Video Andreas Schliecher Pisa -


       Andreas Schlievher preaches the Pisa O.EC.D. gospel in this video. He explains the skills that need to be developed in education. There are persuasive arguments made for the new skills for the 21st Century. There is nothing significant about the need to develop understanding based applied capability.

         Scheilcher explains his vision with reference to countries that are delivering them.

Andreas Schliecher Pisa (Click)

A politician can lose an election on education, but they will never win one on education.

Pisa is not interested in scientific knowledge, but what it is interested in is scientific reasoning.

Andreas Schliecher refers to scientific developments from 2009, but he argues that this is not translating into children developing more scientific thinking skills. The depth of thinking, understanding, has not changing much. 

Schliecher refers to Portugal continuing to improve and that Singapore is moving from good to great. He claims that in respect of Shanghai “You can barely see it on the on the map”.

Considering learning progress in terms of time, Schliecher refers to productivity, and be acknowledges that Finland spends less time on learning.

Schliecher refers to vested interests.and that  his ambition is for all children to develop high levels skills.

He claims there is a need to move from routine cognitive skills to 21st Century skills. Skills that are not easy to teach and assess.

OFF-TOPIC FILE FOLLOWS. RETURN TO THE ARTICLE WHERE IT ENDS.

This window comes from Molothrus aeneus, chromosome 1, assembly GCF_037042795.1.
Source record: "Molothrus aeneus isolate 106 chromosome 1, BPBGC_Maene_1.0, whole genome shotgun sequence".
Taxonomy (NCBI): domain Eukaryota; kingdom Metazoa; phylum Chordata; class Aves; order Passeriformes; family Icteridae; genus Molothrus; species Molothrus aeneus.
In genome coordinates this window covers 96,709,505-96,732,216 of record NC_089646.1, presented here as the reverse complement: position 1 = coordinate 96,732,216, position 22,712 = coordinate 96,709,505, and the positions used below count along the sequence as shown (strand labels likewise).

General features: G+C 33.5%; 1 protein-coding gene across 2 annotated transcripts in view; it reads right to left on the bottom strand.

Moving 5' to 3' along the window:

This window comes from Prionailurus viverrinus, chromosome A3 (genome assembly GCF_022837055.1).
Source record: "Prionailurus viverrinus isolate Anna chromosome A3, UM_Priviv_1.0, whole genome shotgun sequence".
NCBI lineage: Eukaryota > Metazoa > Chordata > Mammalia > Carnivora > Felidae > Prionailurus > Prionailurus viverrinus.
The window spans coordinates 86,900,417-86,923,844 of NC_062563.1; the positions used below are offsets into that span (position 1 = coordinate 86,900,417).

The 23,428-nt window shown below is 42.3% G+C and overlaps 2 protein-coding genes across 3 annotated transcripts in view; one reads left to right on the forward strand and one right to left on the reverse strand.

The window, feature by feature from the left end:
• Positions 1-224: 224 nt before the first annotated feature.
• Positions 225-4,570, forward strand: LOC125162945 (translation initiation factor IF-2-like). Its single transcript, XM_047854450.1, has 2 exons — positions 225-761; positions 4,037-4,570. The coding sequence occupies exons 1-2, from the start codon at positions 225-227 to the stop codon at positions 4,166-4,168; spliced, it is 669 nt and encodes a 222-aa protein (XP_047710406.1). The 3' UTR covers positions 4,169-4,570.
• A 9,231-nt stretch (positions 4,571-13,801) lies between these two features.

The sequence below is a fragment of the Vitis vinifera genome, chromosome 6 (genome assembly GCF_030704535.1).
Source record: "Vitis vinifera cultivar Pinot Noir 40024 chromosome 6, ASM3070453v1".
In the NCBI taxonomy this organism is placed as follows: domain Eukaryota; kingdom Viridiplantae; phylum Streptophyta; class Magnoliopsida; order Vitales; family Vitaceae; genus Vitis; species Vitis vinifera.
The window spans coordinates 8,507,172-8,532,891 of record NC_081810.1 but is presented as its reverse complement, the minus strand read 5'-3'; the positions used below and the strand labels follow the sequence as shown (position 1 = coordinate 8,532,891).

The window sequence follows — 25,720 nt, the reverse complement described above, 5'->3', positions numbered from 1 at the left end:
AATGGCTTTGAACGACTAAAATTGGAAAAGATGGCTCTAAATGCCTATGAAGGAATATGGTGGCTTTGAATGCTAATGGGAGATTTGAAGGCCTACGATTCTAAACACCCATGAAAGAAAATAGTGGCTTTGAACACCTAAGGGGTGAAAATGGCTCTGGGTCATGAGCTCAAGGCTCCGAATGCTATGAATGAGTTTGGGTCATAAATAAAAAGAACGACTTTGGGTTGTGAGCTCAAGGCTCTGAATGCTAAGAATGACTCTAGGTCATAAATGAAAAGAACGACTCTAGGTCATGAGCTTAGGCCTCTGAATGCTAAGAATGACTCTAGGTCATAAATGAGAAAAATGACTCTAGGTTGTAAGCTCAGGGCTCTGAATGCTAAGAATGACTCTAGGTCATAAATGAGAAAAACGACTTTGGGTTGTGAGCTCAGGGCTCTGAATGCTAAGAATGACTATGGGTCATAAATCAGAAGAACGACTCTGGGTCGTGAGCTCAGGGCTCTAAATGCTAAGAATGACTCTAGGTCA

A lot of countries have made teaching less intellectually challenging.

There is growing inequality. More people are on the move. Pisa concentrates on global capabilities.

We need to create students who can complement artificial intelligence.

Teaching people to read. When they have difficulties encyclopedia offers accurate answers. Google will not necessarily offer an accurate answer.

Teaching is no about providing knowledge. Literacy Is about constructing knowledge not extracting it.

The aim of history should not be factual. There is a need to create historical reasoning.

Schliecher claims there is a need to teach empathy and interpersonal skills.

He claims the virtual world is turning into the real one and there is a need to develop emotional skills.

He defines competency as the need to mobilising our cognitive social and emotional resources.

Student agency: The future is not in children passivy learning, it lies in active learning.

There is need for children to be able to cope with change.

There is a need for students to be open to novel information. Children need to question established wisdom.

Schliecher claims Canada does well on Pisa. They do not do very well on critical thinking. They are good on the communication angle, quite good on problems, but poor on social skills.

He claims critical thinking is not strong in Japan. Social skills are stronger. Teachers there help children to clean their schools. The children's entrepreneurship in zero.

Getting some children to achieve is important, but Pisa wants all children achieve.

Schliecher claims the lowest 10% of disadvantaged children  in Singapore is equal to the average child in the United Kingdom in maths. 

He claims Shanghai put the most talented teachers in their classrooms.

Many countries do not send their bbestteachers into socially deprived area schools.

Routine promotion of knowledge does not need teaching.

Teacher professionalism = knowledge – knowing how children learn their subject and what they know about children.

The needs to be a degree of teacher autonomy and collaboration.

United States and China have the same teacher-student ratio. America teachers have little time to do anything but teaching.

Final statement. The professional status of teachers is very important.

There is strong correlation between the respect that countries have for teacher and countries educational system.

Schleicher's Answer to Questions


 We cannot cram into children every detail of the world. Need to create children who can apply skills.